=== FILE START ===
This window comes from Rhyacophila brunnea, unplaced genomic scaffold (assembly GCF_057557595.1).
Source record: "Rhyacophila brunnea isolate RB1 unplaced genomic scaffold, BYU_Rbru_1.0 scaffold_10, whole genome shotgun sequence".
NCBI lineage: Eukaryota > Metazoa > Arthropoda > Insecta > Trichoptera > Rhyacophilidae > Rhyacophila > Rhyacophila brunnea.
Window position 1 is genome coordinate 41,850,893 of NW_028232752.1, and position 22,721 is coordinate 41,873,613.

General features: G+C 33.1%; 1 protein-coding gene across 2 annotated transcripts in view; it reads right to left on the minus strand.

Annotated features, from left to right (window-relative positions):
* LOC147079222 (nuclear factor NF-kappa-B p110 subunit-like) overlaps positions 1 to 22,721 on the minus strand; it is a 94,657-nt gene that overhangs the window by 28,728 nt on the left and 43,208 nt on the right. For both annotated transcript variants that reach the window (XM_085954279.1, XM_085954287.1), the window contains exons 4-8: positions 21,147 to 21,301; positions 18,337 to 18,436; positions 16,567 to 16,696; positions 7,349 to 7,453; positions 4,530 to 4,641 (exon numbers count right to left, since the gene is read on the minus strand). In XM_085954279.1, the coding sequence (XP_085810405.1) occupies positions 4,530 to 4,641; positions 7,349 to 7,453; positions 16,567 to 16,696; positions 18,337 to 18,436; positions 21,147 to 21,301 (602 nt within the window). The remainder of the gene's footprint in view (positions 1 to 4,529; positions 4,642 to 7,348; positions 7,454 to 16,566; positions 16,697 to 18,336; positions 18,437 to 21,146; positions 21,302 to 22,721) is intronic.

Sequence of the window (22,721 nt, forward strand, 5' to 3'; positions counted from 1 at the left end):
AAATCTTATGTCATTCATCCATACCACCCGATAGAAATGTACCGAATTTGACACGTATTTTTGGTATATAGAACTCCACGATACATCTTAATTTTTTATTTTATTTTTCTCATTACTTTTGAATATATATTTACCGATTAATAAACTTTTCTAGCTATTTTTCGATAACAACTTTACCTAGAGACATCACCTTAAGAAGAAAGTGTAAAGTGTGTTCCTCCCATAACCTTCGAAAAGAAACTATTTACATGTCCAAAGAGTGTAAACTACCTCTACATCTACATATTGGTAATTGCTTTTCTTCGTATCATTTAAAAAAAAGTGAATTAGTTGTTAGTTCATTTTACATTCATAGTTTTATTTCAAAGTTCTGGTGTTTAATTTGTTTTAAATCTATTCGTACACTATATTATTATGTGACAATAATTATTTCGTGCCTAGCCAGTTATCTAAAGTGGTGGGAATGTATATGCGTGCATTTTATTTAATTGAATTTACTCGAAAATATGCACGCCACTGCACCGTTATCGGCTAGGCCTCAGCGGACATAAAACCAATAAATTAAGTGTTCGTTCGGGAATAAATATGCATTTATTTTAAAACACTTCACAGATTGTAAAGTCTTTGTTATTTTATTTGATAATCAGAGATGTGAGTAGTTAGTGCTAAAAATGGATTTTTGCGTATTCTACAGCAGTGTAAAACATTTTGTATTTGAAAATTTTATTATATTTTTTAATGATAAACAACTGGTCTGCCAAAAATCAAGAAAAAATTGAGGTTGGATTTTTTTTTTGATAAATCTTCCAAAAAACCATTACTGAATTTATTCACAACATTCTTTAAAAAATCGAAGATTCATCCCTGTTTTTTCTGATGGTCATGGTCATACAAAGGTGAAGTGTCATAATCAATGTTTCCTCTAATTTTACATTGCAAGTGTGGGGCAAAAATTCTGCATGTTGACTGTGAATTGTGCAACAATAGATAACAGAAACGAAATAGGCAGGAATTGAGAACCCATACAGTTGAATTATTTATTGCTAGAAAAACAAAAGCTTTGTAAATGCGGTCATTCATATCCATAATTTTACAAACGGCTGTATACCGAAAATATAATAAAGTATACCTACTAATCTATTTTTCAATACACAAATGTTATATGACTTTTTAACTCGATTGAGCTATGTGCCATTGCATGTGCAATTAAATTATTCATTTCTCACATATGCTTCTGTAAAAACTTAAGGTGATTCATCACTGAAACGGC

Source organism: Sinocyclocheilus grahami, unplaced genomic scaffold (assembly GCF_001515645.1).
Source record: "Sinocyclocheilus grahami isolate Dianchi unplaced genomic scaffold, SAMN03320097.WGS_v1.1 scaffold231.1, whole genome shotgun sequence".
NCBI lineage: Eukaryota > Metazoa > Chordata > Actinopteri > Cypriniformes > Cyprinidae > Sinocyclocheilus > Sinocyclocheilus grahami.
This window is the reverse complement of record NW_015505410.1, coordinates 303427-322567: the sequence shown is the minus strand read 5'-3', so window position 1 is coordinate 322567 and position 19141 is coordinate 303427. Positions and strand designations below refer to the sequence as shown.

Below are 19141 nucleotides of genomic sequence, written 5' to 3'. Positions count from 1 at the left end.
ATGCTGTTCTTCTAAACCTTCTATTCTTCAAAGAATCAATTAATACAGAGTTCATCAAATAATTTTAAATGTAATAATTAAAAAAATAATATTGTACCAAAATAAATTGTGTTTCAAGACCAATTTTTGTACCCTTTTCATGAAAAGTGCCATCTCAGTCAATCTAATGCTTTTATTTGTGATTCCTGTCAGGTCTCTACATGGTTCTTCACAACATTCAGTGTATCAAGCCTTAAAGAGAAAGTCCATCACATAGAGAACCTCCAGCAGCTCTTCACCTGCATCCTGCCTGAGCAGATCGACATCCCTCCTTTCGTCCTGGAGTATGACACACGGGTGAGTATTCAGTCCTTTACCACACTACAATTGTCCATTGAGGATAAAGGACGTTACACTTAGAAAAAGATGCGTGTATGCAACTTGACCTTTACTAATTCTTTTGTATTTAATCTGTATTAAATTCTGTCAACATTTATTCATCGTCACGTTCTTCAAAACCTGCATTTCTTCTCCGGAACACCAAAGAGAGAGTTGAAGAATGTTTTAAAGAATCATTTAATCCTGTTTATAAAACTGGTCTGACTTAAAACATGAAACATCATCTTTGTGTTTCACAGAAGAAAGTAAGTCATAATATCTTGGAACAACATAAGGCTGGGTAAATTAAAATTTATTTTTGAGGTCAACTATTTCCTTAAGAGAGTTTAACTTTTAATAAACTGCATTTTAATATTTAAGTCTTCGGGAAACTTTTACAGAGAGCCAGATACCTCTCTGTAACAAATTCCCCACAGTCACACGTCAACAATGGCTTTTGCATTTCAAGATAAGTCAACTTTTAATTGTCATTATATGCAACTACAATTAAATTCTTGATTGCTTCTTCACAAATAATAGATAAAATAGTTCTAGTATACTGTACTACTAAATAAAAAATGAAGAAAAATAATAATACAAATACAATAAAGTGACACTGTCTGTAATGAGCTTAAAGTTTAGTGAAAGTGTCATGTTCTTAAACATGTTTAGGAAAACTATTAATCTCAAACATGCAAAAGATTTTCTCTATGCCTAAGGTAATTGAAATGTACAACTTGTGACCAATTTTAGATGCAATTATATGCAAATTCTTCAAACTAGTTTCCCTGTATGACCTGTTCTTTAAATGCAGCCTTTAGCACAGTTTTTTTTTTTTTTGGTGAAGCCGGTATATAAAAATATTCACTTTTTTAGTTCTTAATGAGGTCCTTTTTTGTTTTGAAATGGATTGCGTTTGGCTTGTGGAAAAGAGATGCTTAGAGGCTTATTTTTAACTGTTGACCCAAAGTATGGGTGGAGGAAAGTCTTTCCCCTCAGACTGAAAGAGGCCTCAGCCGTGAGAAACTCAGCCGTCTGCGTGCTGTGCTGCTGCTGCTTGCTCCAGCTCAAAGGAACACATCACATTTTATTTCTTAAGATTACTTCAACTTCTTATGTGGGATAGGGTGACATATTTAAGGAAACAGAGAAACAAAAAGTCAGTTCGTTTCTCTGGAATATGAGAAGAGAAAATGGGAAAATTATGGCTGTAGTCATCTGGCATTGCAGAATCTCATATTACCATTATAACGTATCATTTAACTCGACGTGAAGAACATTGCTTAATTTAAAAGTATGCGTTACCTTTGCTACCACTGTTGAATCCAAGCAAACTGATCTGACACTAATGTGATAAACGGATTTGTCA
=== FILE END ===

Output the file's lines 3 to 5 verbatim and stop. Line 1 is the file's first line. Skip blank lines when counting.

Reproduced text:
NCBI lineage: Eukaryota > Metazoa > Arthropoda > Insecta > Trichoptera > Rhyacophilidae > Rhyacophila > Rhyacophila brunnea.
Window position 1 is genome coordinate 41,850,893 of NW_028232752.1, and position 22,721 is coordinate 41,873,613.

General features: G+C 33.1%; 1 protein-coding gene across 2 annotated transcripts in view; it reads right to left on the minus strand.